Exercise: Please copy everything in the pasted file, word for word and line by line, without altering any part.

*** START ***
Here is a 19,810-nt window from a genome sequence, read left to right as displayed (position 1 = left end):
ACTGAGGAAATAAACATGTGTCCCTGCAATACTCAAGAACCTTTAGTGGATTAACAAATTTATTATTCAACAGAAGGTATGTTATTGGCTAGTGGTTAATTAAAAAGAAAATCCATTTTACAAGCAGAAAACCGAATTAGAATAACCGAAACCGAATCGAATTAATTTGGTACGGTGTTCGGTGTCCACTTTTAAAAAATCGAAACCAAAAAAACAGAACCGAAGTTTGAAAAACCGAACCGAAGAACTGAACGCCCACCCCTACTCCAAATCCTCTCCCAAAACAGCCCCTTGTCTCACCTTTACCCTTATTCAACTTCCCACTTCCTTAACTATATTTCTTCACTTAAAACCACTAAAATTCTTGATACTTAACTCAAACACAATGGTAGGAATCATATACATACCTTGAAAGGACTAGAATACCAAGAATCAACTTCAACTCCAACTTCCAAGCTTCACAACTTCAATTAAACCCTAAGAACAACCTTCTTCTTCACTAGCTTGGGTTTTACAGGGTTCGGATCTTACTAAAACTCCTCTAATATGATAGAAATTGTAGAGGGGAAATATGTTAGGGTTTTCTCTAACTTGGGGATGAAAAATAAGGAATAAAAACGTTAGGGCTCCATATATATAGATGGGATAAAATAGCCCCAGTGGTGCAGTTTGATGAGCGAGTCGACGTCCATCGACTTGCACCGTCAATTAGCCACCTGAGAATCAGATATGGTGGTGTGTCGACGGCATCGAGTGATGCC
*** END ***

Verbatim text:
Here is a 19,810-nt window from a genome sequence, read left to right as displayed (position 1 = left end):
ACTGAGGAAATAAACATGTGTCCCTGCAATACTCAAGAACCTTTAGTGGATTAACAAATTTATTATTCAACAGAAGGTATGTTATTGGCTAGTGGTTAATTAAAAAGAAAATCCATTTTACAAGCAGAAAACCGAATTAGAATAACCGAAACCGAATCGAATTAATTTGGTACGGTGTTCGGTGTCCACTTTTAAAAAATCGAAACCAAAAAAACAGAACCGAAGTTTGAAAAACCGAACCGAAGAACTGAACGCCCACCCCTACTCCAAATCCTCTCCCAAAACAGCCCCTTGTCTCACCTTTACCCTTATTCAACTTCCCACTTCCTTAACTATATTTCTTCACTTAAAACCACTAAAATTCTTGATACTTAACTCAAACACAATGGTAGGAATCATATACATACCTTGAAAGGACTAGAATACCAAGAATCAACTTCAACTCCAACTTCCAAGCTTCACAACTTCAATTAAACCCTAAGAACAACCTTCTTCTTCACTAGCTTGGGTTTTACAGGGTTCGGATCTTACTAAAACTCCTCTAATATGATAGAAATTGTAGAGGGGAAATATGTTAGGGTTTTCTCTAACTTGGGGATGAAAAATAAGGAATAAAAACGTTAGGGCTCCATATATATAGATGGGATAAAATAGCCCCAGTGGTGCAGTTTGATGAGCGAGTCGACGTCCATCGACTTGCACCGTCAATTAGCCACCTGAGAATCAGATATGGTGGTGTGTCGACGGCATCGAGTGATGCC